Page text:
``I've thought about that a lot because when you're struggling at a position, the guys know how we talked about everybody doing their jobs and why it's important for us to have our success,'' Frazier said. ``You don't want to send mixed messages at any position.''

The Vikings led the Packers 14-10 at halftime, jumping on Peterson's broad shoulders to move into position for a commanding lead early in the third quarter when Peterson ripped off a 48-yard run to the Green Bay 12-yard line. Ponder was intercepted in the end zone on the next play.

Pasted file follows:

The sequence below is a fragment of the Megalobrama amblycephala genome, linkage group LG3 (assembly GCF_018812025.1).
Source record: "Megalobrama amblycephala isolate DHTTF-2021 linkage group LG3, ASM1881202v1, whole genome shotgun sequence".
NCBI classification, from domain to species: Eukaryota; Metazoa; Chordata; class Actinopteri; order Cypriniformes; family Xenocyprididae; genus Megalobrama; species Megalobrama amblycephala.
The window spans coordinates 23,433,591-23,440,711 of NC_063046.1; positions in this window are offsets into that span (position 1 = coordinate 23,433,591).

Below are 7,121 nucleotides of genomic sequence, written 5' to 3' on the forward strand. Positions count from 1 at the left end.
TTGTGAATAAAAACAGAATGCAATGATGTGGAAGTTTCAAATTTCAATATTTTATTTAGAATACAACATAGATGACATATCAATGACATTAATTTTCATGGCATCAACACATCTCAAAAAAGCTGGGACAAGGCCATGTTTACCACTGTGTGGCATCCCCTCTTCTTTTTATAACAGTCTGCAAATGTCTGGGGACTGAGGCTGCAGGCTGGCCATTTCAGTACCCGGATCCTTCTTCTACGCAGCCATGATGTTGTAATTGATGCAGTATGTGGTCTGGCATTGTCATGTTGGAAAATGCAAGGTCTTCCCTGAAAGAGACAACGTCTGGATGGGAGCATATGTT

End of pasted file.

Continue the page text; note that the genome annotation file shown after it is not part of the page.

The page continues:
With Percy Harvin missing his third straight game, Ponder didn't complete a pass to a wide receiver until late in the fourth quarter. The putrid air game allowed the Packers to weather a 210-yard day from Peterson and a shaky performance from their own offense to drop the Vikings to 6-6.

Ponder's struggles were so glaring that Frazier was asked repeatedly Monday about his reluctance to play backup Joe Webb in the second half. Webb has provided a spark periodically over the past two seasons, including games at Philadelphia in 2010 and at Washington last year.

Frazier has shown a willingness to rotate players during games at other positions, including safety with Jamarca Sanford and Mistral Raymond, and right guard with Brandon Fusco and Geoff Schwartz. But the coach said Monday he approaches quarterback with a different view, one that values continuity above all else.